Harvard still holds remains of 19 people who were likely enslaved and thousands of Native Americans, leaked report says

Mildred Europa Taylor June 06, 2022
In this Dec. 13, 2018, file photo, a gate opens to the Harvard University campus in Cambridge, Mass. Photo: AP

Harvard University is still holding the remains of at least 19 people who were likely enslaved and nearly 7,000 Native Americans, according to the student newspaper, The Harvard Crimson.

The newspaper cited a leaked draft report from the school’s committee which is studying how Harvard should treat human remains in its museum collections. Many of the remains are being held at the Peabody Museum of Ethnology and Archaeology, the report by the newspaper said.

It said the remains have been in Harvard’s possession despite a 1990 federal law requiring institutions that accept federal funding to return Native American remains and cultural items to their original owners’ descendants. 

Harvard professor Evelynn M. Hammonds, who headed the committee behind the report, wrote that “it is deeply frustrating that the Harvard Crimson chose to release an initial and incomplete draft report of the Committee on Human Remains.”

“Releasing this draft is irresponsible reporting and robs the Committee of finalizing its report and associated actions, and puts in jeopardy the thoughtful engagement of the Harvard community in its release,” Hammonds said in a statement cited by the Crimson. “Further, it shares an outdated version with the Harvard community that does not reflect weeks of additional information and Committee work.”

Two months ago, Harvard announced a $100 million fund to redress its ties to slavery following a report that said that the university’s leaders enslaved people in the 17th and 18th centuries. The report was written by a committee appointed in 2019 by Harvard President Lawrence S. Bacow. Released in April, the report found that slavery thrived in New England from its beginnings, including at Harvard University. The report said that the university faculty, leaders and staff enslaved over 70 people between its founding in 1636 and 1783. Many of those enslaved lived and worked on campus.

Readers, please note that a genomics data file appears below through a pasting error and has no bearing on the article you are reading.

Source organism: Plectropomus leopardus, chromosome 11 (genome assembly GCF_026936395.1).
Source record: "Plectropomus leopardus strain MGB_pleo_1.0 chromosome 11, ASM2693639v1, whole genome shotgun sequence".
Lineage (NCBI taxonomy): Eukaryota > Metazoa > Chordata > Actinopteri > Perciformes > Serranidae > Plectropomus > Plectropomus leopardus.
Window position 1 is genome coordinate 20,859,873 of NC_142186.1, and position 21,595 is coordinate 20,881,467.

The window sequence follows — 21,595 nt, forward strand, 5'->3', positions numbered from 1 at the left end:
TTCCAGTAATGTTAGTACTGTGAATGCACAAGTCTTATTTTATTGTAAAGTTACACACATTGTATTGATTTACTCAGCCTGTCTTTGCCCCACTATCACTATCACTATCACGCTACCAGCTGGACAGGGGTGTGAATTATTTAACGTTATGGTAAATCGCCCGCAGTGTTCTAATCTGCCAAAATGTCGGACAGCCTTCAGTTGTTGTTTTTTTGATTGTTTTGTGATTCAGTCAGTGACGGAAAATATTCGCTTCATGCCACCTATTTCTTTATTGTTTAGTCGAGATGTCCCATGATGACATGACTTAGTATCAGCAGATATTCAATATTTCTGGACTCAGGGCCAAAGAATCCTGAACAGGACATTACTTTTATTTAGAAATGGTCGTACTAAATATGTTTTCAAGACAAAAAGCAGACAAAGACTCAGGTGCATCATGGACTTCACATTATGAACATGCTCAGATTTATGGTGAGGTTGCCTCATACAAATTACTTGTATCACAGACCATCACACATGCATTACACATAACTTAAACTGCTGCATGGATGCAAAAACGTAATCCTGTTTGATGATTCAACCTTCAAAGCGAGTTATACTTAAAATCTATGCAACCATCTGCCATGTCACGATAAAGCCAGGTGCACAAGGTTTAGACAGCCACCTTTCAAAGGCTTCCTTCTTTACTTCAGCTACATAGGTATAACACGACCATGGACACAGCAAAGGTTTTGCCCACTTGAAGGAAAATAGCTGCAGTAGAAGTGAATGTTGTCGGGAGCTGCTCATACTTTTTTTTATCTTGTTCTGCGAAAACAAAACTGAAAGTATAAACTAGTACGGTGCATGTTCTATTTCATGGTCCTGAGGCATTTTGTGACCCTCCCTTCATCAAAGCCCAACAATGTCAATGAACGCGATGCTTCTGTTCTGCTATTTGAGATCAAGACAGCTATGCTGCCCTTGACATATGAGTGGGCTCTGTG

According to the report, Harvard “had extensive financial ties to and profited from slavery in the 17th, 18th and 19th centuries,” adding that “some donors had ties to slave trade through plantations in the South and Caribbean islands and through textile manufacturing operations in the North that were supplied by cotton grown by enslaved people.”

Some of the money donated to Harvard by private individuals in the 19th century were from men who had built wealth from slavery. The report said these donors helped the university build a national reputation, hire faculty, support students, grow its collections, expand its physical footprint and develop its infrastructure.

Last Edited by:Mildred Europa Taylor Updated: June 7, 2022


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